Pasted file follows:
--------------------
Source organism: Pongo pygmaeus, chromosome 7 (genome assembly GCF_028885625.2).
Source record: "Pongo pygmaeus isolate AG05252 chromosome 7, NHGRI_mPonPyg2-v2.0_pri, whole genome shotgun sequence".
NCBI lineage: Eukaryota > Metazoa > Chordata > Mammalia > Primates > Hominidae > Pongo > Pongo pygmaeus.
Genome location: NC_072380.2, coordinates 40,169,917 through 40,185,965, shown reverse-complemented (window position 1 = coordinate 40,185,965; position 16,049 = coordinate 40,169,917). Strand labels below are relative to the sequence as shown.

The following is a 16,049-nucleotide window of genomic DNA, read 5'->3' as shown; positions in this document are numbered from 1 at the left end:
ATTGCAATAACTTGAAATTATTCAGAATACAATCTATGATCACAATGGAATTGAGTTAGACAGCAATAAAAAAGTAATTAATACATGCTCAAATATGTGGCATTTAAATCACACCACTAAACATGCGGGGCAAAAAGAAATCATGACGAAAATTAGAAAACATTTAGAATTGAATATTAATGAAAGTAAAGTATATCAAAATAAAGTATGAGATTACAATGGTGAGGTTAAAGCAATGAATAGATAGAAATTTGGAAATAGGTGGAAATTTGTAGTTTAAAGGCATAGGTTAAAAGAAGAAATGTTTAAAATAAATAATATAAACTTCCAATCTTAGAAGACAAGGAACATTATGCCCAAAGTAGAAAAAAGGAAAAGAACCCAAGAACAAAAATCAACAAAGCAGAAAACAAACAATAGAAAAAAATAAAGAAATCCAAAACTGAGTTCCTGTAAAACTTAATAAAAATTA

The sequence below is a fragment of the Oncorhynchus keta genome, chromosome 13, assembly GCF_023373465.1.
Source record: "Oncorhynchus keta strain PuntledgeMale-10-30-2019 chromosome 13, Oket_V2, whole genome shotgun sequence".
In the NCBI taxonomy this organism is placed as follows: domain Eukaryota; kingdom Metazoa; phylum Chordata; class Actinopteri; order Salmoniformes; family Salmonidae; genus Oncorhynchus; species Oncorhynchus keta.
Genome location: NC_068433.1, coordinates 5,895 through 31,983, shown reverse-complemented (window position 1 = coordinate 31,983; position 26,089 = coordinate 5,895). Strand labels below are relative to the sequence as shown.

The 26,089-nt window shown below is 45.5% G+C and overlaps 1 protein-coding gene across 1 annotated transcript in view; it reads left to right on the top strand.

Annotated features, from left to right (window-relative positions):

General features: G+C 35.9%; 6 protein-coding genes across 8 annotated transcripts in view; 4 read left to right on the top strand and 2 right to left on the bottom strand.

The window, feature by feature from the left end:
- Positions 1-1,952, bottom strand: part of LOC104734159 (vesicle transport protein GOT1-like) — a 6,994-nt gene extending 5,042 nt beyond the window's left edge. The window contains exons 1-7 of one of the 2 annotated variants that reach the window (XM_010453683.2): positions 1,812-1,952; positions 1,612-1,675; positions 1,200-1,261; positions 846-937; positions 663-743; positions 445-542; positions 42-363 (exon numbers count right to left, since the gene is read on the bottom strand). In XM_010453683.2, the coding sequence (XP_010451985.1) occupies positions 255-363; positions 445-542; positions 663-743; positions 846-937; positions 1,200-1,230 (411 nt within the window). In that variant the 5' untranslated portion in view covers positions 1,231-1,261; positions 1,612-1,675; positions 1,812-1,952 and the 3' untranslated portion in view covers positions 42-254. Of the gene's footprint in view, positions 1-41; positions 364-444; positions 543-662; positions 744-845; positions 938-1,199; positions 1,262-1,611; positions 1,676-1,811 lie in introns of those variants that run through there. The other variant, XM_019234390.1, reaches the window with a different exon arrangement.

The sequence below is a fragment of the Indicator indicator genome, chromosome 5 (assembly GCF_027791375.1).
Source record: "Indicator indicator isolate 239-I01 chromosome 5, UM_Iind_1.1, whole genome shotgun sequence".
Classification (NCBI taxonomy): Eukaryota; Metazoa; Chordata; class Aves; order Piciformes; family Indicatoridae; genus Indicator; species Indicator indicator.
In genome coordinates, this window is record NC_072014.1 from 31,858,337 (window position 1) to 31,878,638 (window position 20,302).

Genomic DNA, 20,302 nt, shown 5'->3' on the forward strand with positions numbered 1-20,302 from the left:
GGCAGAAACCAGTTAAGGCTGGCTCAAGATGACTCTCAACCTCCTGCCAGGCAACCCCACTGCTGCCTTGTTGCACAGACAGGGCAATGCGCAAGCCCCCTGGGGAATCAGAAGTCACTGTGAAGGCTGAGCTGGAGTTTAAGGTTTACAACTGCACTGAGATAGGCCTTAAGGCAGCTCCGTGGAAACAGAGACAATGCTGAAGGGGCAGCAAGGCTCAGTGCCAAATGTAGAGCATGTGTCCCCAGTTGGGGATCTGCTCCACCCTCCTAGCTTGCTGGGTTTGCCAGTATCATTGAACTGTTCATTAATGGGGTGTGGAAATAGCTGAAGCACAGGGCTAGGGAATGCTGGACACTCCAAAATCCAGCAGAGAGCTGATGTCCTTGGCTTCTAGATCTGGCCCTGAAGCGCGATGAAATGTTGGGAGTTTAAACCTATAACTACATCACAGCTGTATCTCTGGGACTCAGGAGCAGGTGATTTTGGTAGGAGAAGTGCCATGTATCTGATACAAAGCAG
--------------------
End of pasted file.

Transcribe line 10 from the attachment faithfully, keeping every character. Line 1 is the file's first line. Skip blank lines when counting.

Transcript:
Genome location: NC_068433.1, coordinates 5,895 through 31,983, shown reverse-complemented (window position 1 = coordinate 31,983; position 26,089 = coordinate 5,895). Strand labels below are relative to the sequence as shown.